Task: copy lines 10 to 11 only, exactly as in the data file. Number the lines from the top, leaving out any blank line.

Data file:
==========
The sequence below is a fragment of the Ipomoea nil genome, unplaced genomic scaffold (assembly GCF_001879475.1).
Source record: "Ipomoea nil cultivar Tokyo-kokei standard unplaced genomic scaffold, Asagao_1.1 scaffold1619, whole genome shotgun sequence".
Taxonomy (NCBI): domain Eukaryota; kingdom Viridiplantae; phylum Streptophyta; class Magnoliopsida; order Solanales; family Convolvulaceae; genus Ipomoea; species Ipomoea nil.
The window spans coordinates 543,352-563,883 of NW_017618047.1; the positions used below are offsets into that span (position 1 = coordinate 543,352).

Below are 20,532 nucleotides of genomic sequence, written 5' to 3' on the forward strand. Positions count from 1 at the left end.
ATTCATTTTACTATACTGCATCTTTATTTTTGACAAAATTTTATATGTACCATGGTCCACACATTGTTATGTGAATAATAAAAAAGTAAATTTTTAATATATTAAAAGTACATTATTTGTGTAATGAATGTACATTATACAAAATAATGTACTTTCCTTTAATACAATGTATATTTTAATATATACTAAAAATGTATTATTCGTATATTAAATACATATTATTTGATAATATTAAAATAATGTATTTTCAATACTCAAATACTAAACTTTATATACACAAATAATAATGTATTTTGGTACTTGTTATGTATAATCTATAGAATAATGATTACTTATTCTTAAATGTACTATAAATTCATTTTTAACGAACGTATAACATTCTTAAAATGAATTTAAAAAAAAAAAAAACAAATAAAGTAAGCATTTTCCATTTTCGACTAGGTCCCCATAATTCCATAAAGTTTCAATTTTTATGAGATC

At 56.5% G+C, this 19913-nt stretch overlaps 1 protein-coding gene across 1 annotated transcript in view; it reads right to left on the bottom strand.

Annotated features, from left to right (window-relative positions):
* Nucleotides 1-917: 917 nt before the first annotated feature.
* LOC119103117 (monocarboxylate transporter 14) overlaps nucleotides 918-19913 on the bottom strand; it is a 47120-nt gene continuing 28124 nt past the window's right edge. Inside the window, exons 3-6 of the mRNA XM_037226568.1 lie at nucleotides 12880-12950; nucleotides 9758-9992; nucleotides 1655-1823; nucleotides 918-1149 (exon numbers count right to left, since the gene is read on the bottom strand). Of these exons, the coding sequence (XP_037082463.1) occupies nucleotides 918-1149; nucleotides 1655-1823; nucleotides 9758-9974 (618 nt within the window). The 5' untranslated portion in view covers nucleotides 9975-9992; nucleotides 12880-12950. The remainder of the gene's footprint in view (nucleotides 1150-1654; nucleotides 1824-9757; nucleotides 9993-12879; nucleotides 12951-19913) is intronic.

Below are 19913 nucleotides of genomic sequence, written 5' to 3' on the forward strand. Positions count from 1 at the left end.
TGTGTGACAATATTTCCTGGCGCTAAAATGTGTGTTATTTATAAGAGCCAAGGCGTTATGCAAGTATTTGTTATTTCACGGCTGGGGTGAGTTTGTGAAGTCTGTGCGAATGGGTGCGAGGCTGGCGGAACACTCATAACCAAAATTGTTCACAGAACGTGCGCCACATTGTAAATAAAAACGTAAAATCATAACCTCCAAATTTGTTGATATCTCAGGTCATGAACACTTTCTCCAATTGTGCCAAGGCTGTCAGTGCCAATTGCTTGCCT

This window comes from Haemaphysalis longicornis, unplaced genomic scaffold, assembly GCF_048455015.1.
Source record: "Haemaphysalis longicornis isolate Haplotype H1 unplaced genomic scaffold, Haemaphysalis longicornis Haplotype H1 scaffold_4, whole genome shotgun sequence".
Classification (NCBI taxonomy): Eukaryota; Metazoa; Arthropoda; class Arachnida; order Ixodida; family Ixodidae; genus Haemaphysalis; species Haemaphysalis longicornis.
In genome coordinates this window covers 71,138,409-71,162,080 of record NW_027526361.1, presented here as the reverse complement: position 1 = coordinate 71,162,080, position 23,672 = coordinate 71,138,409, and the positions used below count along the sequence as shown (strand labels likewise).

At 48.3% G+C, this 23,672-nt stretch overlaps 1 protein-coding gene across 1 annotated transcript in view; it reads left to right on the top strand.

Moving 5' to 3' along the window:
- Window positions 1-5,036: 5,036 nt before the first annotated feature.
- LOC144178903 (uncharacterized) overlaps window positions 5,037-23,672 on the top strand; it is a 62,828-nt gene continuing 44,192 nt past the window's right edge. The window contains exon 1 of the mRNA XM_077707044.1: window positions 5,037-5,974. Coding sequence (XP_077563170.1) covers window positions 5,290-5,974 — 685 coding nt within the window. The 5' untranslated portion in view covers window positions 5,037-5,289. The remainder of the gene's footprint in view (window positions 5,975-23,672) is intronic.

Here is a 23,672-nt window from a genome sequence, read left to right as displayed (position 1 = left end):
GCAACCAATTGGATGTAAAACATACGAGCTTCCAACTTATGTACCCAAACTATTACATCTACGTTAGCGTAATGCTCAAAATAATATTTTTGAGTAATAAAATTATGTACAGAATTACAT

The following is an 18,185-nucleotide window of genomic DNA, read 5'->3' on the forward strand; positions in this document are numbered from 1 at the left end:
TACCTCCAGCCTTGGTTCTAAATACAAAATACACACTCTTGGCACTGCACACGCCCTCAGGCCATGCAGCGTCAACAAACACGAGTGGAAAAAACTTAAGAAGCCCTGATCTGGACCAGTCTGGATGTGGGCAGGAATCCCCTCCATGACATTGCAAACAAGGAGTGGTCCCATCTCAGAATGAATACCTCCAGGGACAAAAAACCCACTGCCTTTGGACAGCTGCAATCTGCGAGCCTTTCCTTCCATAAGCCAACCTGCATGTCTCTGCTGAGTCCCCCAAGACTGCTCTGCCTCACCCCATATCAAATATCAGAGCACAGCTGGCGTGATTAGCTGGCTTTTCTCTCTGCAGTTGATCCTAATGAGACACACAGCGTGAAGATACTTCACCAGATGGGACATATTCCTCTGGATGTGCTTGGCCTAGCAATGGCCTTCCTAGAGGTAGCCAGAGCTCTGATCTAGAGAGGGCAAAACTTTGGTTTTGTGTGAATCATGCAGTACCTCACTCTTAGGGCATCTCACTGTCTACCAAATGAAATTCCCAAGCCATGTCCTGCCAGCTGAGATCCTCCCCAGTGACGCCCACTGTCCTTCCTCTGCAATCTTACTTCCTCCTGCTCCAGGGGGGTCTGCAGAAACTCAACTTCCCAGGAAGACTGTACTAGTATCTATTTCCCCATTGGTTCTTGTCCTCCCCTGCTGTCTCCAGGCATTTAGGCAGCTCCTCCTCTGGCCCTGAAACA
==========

* LOC119103117 (monocarboxylate transporter 14) overlaps nucleotides 918-19913 on the bottom strand; it is a 47120-nt gene continuing 28124 nt past the window's right edge. Inside the window, exons 3-6 of the mRNA XM_037226568.1 lie at nucleotides 12880-12950; nucleotides 9758-9992; nucleotides 1655-1823; nucleotides 918-1149 (exon numbers count right to left, since the gene is read on the bottom strand). Of these exons, the coding sequence (XP_037082463.1) occupies nucleotides 918-1149; nucleotides 1655-1823; nucleotides 9758-9974 (618 nt within the window). The 5' untranslated portion in view covers nucleotides 9975-9992; nucleotides 12880-12950. The remainder of the gene's footprint in view (nucleotides 1150-1654; nucleotides 1824-9757; nucleotides 9993-12879; nucleotides 12951-19913) is intronic.

Below are 19913 nucleotides of genomic sequence, written 5' to 3' on the forward strand. Positions count from 1 at the left end.